Waiting for puberty to start can be frustrating for some tweens.
“You were in the bathroom a while. Everything okay, Son?” Asks Melissa.
“I was searching for signs of puberty, Mom.”
“Did you find any?”
Sean shakes his head. “No. I thought I found a zit, but it was a tiny scab. No hair, no zits, no taller.”
“You sound worried.”
“I’m the only eighth grade guy singing with the sopranos in choir. I wear the same pants as last year. My friends are a foot taller than me.”
“I wish I could help.”
“Do you know that my friends call me ‘baldy’ in the locker room?”
“Baldy?” Melissa knows this can only mean one thing!
“Cuz I don’t have any hair down there,” says Sean, pointing.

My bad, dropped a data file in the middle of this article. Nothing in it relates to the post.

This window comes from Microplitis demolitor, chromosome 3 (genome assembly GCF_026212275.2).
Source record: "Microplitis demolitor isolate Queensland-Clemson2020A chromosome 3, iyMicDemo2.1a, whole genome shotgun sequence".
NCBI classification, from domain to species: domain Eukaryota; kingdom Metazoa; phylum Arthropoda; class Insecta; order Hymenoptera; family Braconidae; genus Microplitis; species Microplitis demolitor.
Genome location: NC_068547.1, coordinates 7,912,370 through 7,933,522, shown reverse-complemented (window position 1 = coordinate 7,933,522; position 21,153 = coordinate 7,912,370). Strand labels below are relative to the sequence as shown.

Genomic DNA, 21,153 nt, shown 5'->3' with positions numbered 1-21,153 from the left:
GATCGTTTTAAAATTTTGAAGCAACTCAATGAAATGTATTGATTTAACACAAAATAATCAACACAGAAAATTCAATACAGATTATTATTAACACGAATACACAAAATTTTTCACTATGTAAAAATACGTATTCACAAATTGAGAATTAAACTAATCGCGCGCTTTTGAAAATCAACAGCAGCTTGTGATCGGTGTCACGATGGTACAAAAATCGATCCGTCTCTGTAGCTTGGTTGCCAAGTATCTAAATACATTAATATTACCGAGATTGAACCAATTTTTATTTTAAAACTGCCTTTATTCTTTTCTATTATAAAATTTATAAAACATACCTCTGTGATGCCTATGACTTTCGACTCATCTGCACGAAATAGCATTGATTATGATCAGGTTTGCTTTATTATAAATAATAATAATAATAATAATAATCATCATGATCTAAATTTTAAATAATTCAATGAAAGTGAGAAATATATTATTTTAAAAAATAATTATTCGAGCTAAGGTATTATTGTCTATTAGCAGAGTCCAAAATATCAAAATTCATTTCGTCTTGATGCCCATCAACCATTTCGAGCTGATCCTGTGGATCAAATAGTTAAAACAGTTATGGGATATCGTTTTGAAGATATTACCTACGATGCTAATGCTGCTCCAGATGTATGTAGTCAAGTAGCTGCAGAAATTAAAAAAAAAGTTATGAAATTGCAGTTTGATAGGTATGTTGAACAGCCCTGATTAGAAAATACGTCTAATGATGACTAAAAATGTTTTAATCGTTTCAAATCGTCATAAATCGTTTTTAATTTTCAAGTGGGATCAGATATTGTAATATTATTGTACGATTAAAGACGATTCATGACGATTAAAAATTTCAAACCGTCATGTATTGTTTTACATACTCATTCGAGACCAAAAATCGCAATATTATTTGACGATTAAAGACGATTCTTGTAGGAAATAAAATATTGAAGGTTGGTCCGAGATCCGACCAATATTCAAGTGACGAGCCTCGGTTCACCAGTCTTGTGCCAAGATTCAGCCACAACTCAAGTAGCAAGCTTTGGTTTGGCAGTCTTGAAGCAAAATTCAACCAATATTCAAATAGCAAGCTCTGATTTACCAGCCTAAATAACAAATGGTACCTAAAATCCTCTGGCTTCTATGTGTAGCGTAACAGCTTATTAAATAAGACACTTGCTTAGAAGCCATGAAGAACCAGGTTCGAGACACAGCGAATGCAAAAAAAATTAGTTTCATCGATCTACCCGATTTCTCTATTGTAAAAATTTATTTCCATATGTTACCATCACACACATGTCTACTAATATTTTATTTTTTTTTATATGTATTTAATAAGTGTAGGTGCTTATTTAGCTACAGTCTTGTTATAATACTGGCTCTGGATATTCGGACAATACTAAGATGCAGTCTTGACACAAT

“That’s gotta be rough.”
“Sometimes I make them laugh by saying, ‘Come on pubs, come on pubs, come on pubs’!”
“You are so funny!”
“I googled how to make puberty start. Guess what, Mom? You can take me to the doctor and she can give me some shots. I could start puberty tomorrow!”
Sean complains, “According to them, 13 is not old enough. You gotta be 16 before they care. They want guys like me to suffer!”
“Yep. Short, with a girlie voice, and a baldy. That’s me. Good thing I’m smart.”
“And funny. And likable. And kind.”
I want to encourage you to look at Melissa’s language. It’s her approach – she listens and responds to Sean with empathy – that creates comfort for him to talk. He feels understood.